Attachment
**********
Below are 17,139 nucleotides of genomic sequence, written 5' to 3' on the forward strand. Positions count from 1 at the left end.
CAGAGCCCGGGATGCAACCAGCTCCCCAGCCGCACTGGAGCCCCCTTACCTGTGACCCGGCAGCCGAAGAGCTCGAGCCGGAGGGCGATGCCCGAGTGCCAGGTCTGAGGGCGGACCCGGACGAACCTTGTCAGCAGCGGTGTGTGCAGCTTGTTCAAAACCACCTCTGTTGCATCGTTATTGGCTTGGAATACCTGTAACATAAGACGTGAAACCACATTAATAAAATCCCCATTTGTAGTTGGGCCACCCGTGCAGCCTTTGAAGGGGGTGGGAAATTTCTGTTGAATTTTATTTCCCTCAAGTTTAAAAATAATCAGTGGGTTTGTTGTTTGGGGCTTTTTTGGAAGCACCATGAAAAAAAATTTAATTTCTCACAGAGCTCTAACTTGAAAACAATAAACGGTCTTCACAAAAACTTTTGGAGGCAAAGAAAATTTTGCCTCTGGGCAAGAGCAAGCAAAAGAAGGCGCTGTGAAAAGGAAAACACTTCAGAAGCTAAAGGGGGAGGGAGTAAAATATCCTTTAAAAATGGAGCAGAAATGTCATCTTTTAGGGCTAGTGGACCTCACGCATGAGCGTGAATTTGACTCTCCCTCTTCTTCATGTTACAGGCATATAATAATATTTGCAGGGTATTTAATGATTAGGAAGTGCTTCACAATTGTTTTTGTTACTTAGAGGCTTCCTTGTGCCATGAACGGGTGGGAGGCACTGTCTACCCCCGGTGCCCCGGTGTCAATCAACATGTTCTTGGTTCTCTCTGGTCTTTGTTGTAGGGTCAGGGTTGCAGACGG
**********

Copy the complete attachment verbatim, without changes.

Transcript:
Below are 17,139 nucleotides of genomic sequence, written 5' to 3' on the forward strand. Positions count from 1 at the left end.
CAGAGCCCGGGATGCAACCAGCTCCCCAGCCGCACTGGAGCCCCCTTACCTGTGACCCGGCAGCCGAAGAGCTCGAGCCGGAGGGCGATGCCCGAGTGCCAGGTCTGAGGGCGGACCCGGACGAACCTTGTCAGCAGCGGTGTGTGCAGCTTGTTCAAAACCACCTCTGTTGCATCGTTATTGGCTTGGAATACCTGTAACATAAGACGTGAAACCACATTAATAAAATCCCCATTTGTAGTTGGGCCACCCGTGCAGCCTTTGAAGGGGGTGGGAAATTTCTGTTGAATTTTATTTCCCTCAAGTTTAAAAATAATCAGTGGGTTTGTTGTTTGGGGCTTTTTTGGAAGCACCATGAAAAAAAATTTAATTTCTCACAGAGCTCTAACTTGAAAACAATAAACGGTCTTCACAAAAACTTTTGGAGGCAAAGAAAATTTTGCCTCTGGGCAAGAGCAAGCAAAAGAAGGCGCTGTGAAAAGGAAAACACTTCAGAAGCTAAAGGGGGAGGGAGTAAAATATCCTTTAAAAATGGAGCAGAAATGTCATCTTTTAGGGCTAGTGGACCTCACGCATGAGCGTGAATTTGACTCTCCCTCTTCTTCATGTTACAGGCATATAATAATATTTGCAGGGTATTTAATGATTAGGAAGTGCTTCACAATTGTTTTTGTTACTTAGAGGCTTCCTTGTGCCATGAACGGGTGGGAGGCACTGTCTACCCCCGGTGCCCCGGTGTCAATCAACATGTTCTTGGTTCTCTCTGGTCTTTGTTGTAGGGTCAGGGTTGCAGACGG